Rensselaer Breaks Ground for New Experimental Media and Performing Arts Center
From the office of communications
TROY, N.Y. - President Shirley Ann Jackson, Rensselaer trustees and administrators, and community leaders gathered today to break ground for the new Experimental Media and Performing Arts Center (EMPAC) at Rensselaer Polytechnic Institute. The ceremony took place at the Folsom Library, near the site of the future EMPAC building.
"This is an auspicious day for Rensselaer, for it marks another beginning. It signals another development in the Renaissance at Rensselaer - a new enrichment of campus life and of the student experience," said President Jackson. "EMPAC will offer artists, students, researchers, and audiences opportunities that are available nowhere under a single roof."
"EMPAC will enable Rensselaer students to study at the nexus of research, technology and the performing arts, where they will discover new opportunities for creativity and discovery," said EMPAC Director Johannes Goebel.
"Rensselaer is committed to making EMPAC a prime research facility, an intellectual force on the Rensselaer campus, a gathering point for communities in the Capital Region, and a leading resource on the world's cultural scene," Goebel said.
EMPAC will provide the whole range, from performance spaces for traditional performances, to prime spaces for media application. EMPAC will house a 1,200-seat concert hall, designed to the highest standards for performance and listening, and a 400-seat theater with an 80-foot-by-40-foot stage and fly-tower capability.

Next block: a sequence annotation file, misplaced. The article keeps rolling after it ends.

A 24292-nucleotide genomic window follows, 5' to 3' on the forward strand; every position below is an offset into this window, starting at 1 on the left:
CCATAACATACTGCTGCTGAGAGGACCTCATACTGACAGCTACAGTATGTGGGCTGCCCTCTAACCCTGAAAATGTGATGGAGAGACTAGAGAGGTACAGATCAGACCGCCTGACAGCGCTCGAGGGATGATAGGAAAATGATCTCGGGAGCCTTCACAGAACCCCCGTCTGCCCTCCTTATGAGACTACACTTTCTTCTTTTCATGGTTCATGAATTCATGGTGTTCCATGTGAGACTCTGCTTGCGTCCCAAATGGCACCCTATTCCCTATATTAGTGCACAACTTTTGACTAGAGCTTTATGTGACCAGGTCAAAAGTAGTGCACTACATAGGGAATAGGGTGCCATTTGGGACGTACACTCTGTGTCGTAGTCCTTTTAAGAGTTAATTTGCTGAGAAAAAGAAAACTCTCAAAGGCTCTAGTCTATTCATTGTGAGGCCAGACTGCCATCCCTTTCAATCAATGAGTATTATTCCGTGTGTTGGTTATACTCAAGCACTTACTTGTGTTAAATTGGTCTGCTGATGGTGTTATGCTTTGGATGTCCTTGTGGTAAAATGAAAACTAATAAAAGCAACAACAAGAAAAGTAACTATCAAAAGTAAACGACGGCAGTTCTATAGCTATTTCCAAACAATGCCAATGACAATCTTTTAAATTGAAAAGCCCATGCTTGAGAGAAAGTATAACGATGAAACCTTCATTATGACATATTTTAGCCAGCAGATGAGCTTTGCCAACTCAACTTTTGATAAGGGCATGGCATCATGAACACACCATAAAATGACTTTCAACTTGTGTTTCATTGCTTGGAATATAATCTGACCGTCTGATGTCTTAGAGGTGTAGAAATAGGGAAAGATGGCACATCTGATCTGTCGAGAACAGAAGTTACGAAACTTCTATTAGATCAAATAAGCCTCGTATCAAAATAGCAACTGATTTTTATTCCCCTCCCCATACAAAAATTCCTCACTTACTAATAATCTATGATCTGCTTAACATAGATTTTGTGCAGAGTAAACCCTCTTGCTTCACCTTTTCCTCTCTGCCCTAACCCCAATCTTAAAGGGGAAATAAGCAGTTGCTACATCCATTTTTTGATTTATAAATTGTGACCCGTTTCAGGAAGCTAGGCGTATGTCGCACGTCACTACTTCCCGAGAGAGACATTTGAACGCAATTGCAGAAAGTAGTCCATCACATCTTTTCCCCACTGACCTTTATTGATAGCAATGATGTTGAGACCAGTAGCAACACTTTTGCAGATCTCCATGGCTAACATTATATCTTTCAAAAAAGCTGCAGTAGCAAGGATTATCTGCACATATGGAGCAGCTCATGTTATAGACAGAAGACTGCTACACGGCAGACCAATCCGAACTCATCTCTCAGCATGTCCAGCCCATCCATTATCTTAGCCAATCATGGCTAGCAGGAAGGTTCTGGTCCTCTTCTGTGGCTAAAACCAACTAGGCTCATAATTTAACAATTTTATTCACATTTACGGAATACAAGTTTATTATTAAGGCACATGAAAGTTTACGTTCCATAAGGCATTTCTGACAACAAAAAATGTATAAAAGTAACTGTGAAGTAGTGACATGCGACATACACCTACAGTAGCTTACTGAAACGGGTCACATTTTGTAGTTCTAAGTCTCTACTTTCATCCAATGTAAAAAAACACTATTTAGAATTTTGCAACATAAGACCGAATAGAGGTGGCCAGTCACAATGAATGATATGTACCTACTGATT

In addition, EMPAC will include a 3,500-square-foot black-box studio with a 40-foot-high ceiling optimized for theater, dance and visual presentations, spanning from multi-screen to virtual immersive environments. EMPAC will incorporate acoustical properties, artistic lighting, and technologically adaptable performance spaces to support visualization, simulation, and animation studies.
EMPAC also will support a 2,500-square-foot black-box studio with a 28-foot ceiling optimized for music and multimedia performances; a 1,400-square-foot rehearsal and dance studio, four studios for artists-in-residence; professional-level recording, editing, and post-production facilities for audio and video; and digital broadcasting facilities for Rensselaer's student radio station WRPI.
The design architect for EMPAC is Nicholas Grimshaw & Partners from London and New York, acclaimed designers for the Eden Project, the Royal College of Art, and International Terminal Waterloo. The architect of record is New York City architectural firm Davis Brody Bond. Working in collaboration with the architects are theater designers Fisher Dachs Associates and acousticians Kirkegaard Associates, both leaders in their fields.
The $141.7 million project has been approved by the City of Troy Planning Commission, and construction will soon be underway.
Rensselaer Polytechnic Institute, founded in 1824, is the nation's oldest technological university. The school offers degrees in engineering, the sciences, information technology, architecture, management, and the humanities and social sciences. Institute programs serve undergraduates, graduate students, and working professionals around the world. Rensselaer faculty are known for pre-eminence in research conducted in a wide range of research centers that are characterized by strong industry partnerships. The Institute is especially well known for its success in the transfer of technology from the laboratory to the marketplace so that new discoveries and inventions benefit human life, protect the environment, and strengthen economic development.